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   Re: Query Languages for XML

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  • From: Peter Murray-Rust <peter@ursus.demon.co.uk>
  • To: xml-dev@ic.ac.uk
  • Date: Thu, 20 Nov 1997 00:01:32

At 11:02 19/11/97 -0000, Martin Bryan wrote:
>Paul Prescod wrote
>>> Where in XML do we have forms,
>>"To reduce the initial barriers to adoption, a core set of HTML flow
>>objects is recommended in addition to the core DSSSL flow objects. The
>>HTML/CSS formatting model is somewhat different from the DSSSL model,
>>and the inclusion of the HTML/CSS flow objects will make it possible to
>>use XSL with HTML and CSS. It simplifies the targeting of HTML as the
>>output format, and retains consistency of the object model and dynamic
>> - http://www.w3.org/TR/NOTE-XSL.html
>>Included in the list are:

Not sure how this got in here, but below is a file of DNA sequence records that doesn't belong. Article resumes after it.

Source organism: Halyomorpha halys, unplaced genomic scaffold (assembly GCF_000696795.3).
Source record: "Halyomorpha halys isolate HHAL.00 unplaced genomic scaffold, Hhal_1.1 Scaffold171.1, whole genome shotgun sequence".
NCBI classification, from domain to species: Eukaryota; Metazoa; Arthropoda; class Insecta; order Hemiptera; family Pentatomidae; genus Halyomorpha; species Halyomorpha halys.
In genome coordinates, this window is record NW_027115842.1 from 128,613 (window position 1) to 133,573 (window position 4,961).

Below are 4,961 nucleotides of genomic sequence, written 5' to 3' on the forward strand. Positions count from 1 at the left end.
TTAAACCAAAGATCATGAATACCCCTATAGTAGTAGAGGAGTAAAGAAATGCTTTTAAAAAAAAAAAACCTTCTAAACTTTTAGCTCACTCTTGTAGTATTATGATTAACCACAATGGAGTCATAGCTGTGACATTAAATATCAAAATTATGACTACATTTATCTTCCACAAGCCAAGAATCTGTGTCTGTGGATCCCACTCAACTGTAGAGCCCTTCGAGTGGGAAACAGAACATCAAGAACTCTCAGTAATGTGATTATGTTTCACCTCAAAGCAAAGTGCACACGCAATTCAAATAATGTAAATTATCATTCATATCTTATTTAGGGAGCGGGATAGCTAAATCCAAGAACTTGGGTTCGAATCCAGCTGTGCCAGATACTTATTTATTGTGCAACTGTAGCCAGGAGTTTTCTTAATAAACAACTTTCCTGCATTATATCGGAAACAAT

>>> or any statement that tells anyone what will
>>> happen to data placed into an editable field?
>>This is specified in the HTML 4.0 proposed recommendation which has
>>provisions for interactive processing on either the client or server
>>sides.  If and when someone standardizes an updateable document data
>>manipulation language, it can be accessed from these forms just as SQL
>>and ODQL are today.
>So we are constrained to using the types of form objects defined in HTML
>using the processes defined in HTML 4.0, and can add no new functionality
>via XSL?

The XSL/HTML4.0 looks an exciting place to start from (which I had
overlooked). It would seem to be the most appropriate way to think about
forms in XML (rather than developing them from scratch)

Currently XSL (IMO) seems to derive almost entirely from a paper based
metaphor. Although 'screen' is mentioned (just) under SCROLL flowobjects,
these are little more than inanimate chunks of pixels. XML does not address
how to add buttons, etc. This *could* be done by ECMAScript, I suppose, but
it starts to look a bit kludgy.

I am much more concerned with the potential interactive properties of XSL
than laying out text to the nearest micron. I am not disparaging that -
it's very important - but it seems to be the main philosophy behind XSL.
I'd like to see an interactive component built in.


>Martin Bryan
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Peter Murray-Rust, Director Virtual School of Molecular Sciences, domestic
net connection
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